Chaohong Li, Songlou Yin, Hanqiu Yin, Lina Cao, Ting Zhang, Yong Wang
(Department of Rheumatology, The Affiliated Hospital of Xuzhou Medical University, Xuzhou, Jiangsu, China (mainland))
Med Sci Monit 2018; 24:9127-9135
Calcitriol (1 alpha, 25-dihydroxy vitamin D3) is a good vitamin D supplement but can cause hypercalcemia. Whereas, 22-oxa-1 alpha, 25-dihydroxy vitamin D3 (22-oxa-calcitriol) has less hypercalcemic activity than calcitriol and is reported to be effective for cell-proliferative diseases. The objective of the study was to compare renal function and blood tests of arthritis patients receiving calcitriol supplements with those receiving 22-oxa-calcitriol supplements.
MATERIAL AND METHODS: A total of 369 patients with clinically confirmed rheumatoid arthritis were included in this phase II trial. Patients received lactose powder (the placebo group, n=123), 50 000 IU/week of 22-oxa-calcitriol (the treatment group, n=123), or 50 000 IU/week of calcitriol (the control group, n=123) for 6 weeks. At the time of enrollment and after 6 weeks of supplementation, renal function tests, blood tests, and secondary outcome measures were evaluated. One-way ANOVA and the chi-squared test for independence were performed for continuous data and constant data at a 95% of confidence level.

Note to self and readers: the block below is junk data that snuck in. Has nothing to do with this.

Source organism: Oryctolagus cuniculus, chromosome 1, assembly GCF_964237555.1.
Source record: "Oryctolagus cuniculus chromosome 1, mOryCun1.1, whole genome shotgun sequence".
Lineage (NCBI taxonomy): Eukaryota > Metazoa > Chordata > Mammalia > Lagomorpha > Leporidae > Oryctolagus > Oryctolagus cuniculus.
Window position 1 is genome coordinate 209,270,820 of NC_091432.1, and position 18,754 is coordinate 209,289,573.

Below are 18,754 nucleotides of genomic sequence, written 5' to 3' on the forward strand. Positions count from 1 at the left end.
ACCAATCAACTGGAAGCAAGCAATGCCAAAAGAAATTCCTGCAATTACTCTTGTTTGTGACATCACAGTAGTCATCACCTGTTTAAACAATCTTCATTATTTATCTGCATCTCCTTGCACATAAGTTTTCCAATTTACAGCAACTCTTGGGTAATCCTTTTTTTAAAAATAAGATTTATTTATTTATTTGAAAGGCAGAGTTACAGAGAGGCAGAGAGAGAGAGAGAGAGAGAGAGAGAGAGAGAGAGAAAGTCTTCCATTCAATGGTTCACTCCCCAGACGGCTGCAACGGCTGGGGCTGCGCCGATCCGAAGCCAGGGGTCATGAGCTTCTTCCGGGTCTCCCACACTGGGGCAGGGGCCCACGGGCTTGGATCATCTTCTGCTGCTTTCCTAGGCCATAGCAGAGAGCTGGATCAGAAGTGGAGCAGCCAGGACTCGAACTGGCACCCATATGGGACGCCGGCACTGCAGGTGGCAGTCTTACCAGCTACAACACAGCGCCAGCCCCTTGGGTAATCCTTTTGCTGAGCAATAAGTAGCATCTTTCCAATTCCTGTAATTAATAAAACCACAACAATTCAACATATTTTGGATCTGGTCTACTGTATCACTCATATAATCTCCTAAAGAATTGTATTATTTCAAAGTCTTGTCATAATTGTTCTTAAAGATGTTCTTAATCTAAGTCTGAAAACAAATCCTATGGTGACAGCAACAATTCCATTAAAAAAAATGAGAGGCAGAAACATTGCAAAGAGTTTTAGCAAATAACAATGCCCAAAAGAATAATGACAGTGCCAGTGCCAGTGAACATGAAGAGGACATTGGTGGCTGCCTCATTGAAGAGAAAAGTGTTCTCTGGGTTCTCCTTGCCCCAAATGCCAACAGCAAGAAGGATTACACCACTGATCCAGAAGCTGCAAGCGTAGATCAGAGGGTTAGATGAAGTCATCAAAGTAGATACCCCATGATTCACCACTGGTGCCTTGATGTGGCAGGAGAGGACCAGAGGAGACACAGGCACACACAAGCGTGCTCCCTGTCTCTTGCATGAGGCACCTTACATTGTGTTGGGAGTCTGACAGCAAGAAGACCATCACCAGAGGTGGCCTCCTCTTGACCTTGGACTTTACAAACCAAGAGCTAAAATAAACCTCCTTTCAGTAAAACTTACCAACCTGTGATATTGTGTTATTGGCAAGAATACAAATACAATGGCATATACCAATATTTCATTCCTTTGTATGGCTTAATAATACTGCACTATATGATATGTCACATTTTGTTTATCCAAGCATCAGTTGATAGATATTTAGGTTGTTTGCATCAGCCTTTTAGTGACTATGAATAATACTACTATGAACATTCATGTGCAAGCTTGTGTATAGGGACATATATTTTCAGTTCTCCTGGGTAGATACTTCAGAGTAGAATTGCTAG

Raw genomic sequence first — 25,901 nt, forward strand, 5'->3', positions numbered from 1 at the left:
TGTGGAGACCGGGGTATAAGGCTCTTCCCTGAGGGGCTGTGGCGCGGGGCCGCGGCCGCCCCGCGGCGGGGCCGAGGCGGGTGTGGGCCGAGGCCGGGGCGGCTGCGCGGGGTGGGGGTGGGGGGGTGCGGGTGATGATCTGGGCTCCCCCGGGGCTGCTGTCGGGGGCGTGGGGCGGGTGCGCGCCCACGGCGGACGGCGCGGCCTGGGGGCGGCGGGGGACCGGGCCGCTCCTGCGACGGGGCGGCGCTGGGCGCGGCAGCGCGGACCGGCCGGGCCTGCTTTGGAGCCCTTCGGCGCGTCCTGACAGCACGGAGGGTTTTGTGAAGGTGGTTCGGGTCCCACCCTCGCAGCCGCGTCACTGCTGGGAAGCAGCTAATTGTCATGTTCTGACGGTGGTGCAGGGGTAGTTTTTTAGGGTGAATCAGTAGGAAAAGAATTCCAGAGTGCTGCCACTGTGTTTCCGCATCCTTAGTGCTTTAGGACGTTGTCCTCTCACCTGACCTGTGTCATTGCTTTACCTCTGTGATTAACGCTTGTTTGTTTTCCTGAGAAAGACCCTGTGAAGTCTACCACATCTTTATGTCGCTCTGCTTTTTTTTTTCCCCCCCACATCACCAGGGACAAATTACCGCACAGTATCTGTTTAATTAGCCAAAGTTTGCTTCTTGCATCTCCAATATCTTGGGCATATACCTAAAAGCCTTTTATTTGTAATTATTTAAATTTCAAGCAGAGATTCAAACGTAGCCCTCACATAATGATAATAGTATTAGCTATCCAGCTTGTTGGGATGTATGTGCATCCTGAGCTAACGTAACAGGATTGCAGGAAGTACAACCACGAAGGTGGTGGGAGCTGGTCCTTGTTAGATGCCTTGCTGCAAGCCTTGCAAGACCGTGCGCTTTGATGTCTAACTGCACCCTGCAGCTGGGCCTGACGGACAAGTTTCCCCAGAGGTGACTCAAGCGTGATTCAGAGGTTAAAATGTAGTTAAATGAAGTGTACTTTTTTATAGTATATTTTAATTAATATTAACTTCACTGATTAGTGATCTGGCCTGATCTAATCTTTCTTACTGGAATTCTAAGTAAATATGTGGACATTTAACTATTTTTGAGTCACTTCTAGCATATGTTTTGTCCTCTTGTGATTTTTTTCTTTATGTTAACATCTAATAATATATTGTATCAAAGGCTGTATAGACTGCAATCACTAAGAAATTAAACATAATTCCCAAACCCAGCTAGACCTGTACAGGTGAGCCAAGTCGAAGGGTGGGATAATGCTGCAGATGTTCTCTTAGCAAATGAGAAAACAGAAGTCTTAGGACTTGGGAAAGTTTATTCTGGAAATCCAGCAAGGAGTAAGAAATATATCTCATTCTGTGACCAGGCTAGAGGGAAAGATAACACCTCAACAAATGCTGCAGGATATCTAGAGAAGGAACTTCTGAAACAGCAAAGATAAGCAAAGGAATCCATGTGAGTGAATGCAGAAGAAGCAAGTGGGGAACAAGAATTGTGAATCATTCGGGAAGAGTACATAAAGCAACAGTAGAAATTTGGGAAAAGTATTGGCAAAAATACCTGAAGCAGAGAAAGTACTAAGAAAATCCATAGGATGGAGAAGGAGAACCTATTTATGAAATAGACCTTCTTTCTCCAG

RESULTS: Both 22-oxa-calcitriol and calcitriol successfully decreased swollen joints in patients with rheumatoid arthritis, and both improved Health Assessment Questionnaire Disease Activity Index scores and serum vitamin D levels. The intensity of improvement of serum vitamin D levels in both groups was the same (P<0.0001, q=0.24); however, calcitriol caused hypercalcemia (P<0.0001, q=12.59).
CONCLUSIONS: This study found that 22-oxa-calcitriol was a good option for vitamin D supplementation in rheumatoid arthritis patients.
Keywords: Blood Sedimentation, Calcitriol, Felty syndrome, Hypercalcemia, Vascular Stiffness, Vitamin D Deficiency